Extravagant clothing

       -Arc of necklace and hat creates divine halo

       -Rhythm of clothing geometry

      -Clothing shows authority of kingship

-Background: simple aqua

       -Face is a similar, broad plain

-Right hand: holding gloves

       -Thumb tucked behind belt that holds his sword

-Northern Style: extreme detail

       -Close realism

       -Simple background

-Gothic Style: Realism of portrait figure


-The French Ambassadors

       -Theological: support for Protestantism in sheet music and humanism in                  figures

       -Social: disparity of wealth between two men

       -Political: political figures in a position of wealth and power

-The Merchant Georg Gisze

       -Theological: transient nature of life in clock and realistic flowers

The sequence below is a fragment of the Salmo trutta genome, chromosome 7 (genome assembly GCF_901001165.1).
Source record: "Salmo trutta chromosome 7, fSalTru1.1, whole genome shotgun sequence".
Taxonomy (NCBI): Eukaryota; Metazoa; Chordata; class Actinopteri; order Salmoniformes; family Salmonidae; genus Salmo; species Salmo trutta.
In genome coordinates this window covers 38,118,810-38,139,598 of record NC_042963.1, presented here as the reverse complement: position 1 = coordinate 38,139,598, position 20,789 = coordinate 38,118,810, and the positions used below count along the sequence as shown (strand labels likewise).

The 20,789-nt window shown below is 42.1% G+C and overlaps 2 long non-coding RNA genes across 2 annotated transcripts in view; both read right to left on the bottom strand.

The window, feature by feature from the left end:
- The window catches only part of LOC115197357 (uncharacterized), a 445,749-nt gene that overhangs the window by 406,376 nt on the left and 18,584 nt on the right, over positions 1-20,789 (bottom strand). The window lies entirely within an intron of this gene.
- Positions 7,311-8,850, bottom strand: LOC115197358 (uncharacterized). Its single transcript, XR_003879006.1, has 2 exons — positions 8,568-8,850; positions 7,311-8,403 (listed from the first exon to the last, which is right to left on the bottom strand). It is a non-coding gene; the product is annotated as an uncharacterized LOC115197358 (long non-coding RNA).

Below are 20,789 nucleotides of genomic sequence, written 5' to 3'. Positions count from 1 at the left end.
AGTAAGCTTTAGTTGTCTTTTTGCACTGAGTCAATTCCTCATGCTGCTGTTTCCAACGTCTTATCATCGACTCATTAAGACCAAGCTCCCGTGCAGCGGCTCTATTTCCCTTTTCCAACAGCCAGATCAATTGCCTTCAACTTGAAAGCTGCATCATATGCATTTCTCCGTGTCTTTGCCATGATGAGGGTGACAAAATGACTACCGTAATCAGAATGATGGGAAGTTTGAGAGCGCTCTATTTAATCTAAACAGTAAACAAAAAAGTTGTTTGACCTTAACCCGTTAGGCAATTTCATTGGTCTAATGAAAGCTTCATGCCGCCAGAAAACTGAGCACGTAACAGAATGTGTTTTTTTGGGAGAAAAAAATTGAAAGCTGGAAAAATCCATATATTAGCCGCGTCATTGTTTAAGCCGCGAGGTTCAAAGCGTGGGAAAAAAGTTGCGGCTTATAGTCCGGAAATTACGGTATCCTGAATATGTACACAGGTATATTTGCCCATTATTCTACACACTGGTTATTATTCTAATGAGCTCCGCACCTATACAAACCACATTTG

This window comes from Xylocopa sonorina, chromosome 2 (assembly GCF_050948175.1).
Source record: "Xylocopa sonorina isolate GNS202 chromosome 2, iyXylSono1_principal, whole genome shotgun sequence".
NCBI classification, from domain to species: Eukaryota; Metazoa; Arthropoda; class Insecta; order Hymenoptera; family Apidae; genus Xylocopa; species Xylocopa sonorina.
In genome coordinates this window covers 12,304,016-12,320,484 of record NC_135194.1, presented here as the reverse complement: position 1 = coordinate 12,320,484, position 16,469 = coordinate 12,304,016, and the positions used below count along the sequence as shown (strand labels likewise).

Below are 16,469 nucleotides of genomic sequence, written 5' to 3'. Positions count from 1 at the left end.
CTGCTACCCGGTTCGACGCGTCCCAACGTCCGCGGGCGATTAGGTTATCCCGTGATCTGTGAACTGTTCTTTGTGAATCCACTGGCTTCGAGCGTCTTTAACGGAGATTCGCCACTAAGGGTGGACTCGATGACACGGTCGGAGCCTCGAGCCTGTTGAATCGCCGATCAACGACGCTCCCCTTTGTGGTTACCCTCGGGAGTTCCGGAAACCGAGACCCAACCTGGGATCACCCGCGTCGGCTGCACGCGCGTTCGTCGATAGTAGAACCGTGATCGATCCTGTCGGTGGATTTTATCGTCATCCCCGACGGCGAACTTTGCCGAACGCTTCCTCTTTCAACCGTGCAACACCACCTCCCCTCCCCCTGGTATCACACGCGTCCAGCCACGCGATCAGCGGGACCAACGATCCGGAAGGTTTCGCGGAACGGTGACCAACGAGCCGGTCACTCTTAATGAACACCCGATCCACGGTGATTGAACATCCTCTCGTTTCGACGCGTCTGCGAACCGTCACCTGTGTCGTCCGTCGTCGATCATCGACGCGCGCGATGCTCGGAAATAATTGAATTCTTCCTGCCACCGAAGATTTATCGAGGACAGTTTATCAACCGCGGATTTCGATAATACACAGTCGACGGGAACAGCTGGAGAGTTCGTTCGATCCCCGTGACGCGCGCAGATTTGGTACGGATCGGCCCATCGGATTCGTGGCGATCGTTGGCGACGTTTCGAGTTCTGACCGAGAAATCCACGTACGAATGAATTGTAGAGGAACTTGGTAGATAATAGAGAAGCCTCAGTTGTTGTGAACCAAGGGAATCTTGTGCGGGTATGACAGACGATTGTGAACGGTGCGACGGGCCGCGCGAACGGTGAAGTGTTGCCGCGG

-Social: depiction of middle-class man with a great amount of tools and objects;                 societal value on material goods

       -Political: portrait of the common man, not just the monarch; importance of common           man appears

-Portrait of Henry VIII

       -Theological: King Henry holds ultimate and divine power, as shown by halo

       -Social: the kings serves as the authority in society; societal value of wealth

       -Political: the king serves as the authority in government; rise of powerful monarchs

Human Vanity

-The French Ambassadors

       -Extreme wealth of the man living for action

       -Humility for the contemplative man

       -Worldly goods and human creations amid the hidden skull

              -Human vanity leads to death

-The Merchant Georg Gisze

       -Growing value of material goods to humanity

       -Transient nature of life, especially when surrounded by secular objects

-Portrait of Henry VIII

       -Epitome of vanity: depiction of oneself as supreme, divine ruler

       -Lack of religious symbols--secularized power